Cashew Nuts Packaging Design
Nature’s Best Roasted Cashews employs a unique package structure and design style that appeals to upmarket customers. The message conveyed by the package is clear: these are not your uncle’s drinking nuts.
Wild Bird Store
All Seasons Wild Bird Store markets its products to bird enthusiasts and wildlife watchers, a market somewhere in between casual cockatiel owners and professional breeders. The homegrown visual style of the package appeals to this more involved and emotionally invested consumer market segment.
This organic flour package design is a deviation from the script typography and green and brown shades usually employed in the organic market segment. Here, we see the juxtaposition of the logo’s script against the strong, modern gothic font used for the product name, and similarly, the strength of the navy blue against the matching but much softer pastel blue.
The package design for Wood uses real wood to give the perfume a sense of nature, often absent among perfumes in favor of clean, cultured glass.
Little Bug is a baby food made with local, seasonal ingredients and packaged in a recyclable plastic. The design uses homely, small-town typography and colors associated with organic food to appeal to parents who care about the source of the food they feed their children.
Thomas Haas Chocolate
Thomas Haas chocolates use custom molds designed to ensure no two pieces are the same, to make sharing them fun. The patterned windows of the chocolate box showcase the uniqueness of each piece from the store shelf.
The 60 Bag is a shopping bag that biodegrades in 60 days. The bold colors and modern typography appeals to younger audiences who tend to consider the mottled brown of most recyclable or biodegradable fiber products as unfashionable.
Coca Cola Aluminum Bottle
This Coca-Cola bottle does away with the aging look of contoured glass and replaces it with a minimalist design on a glossy red canvas, worn by a smooth aluminum bottle free of contours.
The 360 Paper Bottle is the first truly sustainable alternative to plastic bottles for beverages. It’s shape is reminiscent of plastic bottles to convey a sense of sturdiness.
This wine packaging transforms from in-store display to carry-able packaging. This is a remarkable design of convenience, and its impressive enough in innovation to overshadow the lack of aesthetic detailing.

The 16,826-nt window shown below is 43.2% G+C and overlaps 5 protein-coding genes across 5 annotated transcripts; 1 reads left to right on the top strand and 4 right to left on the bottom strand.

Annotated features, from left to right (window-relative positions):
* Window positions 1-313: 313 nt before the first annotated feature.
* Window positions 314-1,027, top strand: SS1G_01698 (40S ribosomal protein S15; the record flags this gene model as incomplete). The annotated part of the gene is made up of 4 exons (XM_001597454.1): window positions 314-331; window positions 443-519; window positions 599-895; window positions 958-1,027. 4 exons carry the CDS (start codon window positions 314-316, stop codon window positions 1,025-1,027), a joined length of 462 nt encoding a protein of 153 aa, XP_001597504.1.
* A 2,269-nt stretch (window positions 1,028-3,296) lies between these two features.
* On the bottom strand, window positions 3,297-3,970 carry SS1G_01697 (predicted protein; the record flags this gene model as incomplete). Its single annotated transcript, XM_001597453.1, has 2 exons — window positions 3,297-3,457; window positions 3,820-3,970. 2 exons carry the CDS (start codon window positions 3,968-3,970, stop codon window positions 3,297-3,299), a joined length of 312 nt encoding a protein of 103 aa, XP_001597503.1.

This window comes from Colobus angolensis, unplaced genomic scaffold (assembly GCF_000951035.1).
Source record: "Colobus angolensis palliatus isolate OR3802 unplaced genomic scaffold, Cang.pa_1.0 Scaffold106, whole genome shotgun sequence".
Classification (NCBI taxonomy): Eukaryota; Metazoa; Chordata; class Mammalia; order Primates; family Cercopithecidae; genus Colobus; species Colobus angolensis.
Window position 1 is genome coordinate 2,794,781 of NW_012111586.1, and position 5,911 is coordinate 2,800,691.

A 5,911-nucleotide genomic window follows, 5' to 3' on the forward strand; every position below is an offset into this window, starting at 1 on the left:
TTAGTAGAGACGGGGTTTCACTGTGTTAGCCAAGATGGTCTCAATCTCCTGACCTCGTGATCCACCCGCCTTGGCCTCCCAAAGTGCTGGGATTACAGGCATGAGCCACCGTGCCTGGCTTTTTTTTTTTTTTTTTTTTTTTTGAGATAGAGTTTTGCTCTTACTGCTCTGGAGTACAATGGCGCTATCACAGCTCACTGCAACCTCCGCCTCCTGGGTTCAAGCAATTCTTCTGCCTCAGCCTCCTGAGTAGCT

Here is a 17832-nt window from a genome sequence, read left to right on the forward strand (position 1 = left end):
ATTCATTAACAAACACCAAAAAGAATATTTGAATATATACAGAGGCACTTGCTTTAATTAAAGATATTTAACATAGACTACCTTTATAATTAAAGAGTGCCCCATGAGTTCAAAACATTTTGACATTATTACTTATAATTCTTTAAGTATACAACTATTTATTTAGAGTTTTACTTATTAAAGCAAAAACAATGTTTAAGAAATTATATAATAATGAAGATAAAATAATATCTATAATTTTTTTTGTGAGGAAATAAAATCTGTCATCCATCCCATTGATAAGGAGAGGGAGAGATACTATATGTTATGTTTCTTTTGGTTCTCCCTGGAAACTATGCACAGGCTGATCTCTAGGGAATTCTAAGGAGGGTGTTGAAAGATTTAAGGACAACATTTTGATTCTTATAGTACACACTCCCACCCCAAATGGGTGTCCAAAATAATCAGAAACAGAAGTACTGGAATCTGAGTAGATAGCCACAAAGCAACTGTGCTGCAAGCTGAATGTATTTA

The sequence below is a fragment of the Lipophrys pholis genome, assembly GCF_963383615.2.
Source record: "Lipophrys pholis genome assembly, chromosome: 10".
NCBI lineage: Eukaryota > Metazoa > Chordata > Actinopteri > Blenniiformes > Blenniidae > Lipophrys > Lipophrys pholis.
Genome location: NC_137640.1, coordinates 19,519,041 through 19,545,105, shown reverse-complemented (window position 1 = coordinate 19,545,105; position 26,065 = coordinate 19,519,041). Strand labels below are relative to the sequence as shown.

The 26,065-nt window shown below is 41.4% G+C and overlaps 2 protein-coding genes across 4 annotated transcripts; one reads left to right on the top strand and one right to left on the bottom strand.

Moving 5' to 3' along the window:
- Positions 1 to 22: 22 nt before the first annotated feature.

Friggs Eco Selection
Friggs Eco teas use unique typography for each variety to express the characteristics of the tea inside — in the example above, mixed fonts give a sense of playfulness to match the fruity flavor of Rosehip berry tea.
Method Omop Packaging
Method’s Omop product line of floor cleaning fluids are made of recycled paper and bamboo fiber so that they’re compostable and recyclable. Method doesn’t conceal the recycled look of the paper packaging, but uses modern labels to send the message that it’s cool to be environmentally conscious.
Cake Slice on the Go
These cake slices are playfully packaged to look as though they’ve been brought home as leftovers after a party.
This detergent is sold in a package made completely out of recycled consumer plastics. What makes them unique? They don’t at all look recycled — they look factory new.
Ear Phones in Cardboard Packaging
These headphones steer clear of the usual plastic and glossed cardboard packaging for electronics accessories and use 100% recyclable cardboard. Not only is this packaging more responsible, it stands out in a sea of white packaging at the electronics store.
Toiled from the Soil
Toiled from the Soil packaging uses soft colors, steering clear of green-on-brown palettes, and older slab typefaces that results in a unique take on organic food packaging.
This can of beer bearing a Swiss minimalist design and featuring, of course, Helvetica isn’t what you expect to see in your local liquor store’s beer fridge.
A very unique USB drive encased in wood instead of plastic, and packaged in recycled cardboard.
These scents are a line of perfumes developed as collaborations between fashion designers and perfumers. The packaging, by 3 Deep Design, gives each perfume a tactile sense as a nod to the involvement of fashion designers.
I love Eco
I love Eco’s package designs are consistently branded, but each design incorporates visual elements referencing the food within into elements of the brand such as the heart.
These batteries from the home of loud, colorful and obnoxious product design, Japan, was designed by Stockholm Design with a decidely Swiss look — and almost by necessity featuring Helvetica.
The speech bubbles on Fiesta snack packages are color-coded according to what’s inside, with a nifty window so that the skeptical shopper can verify.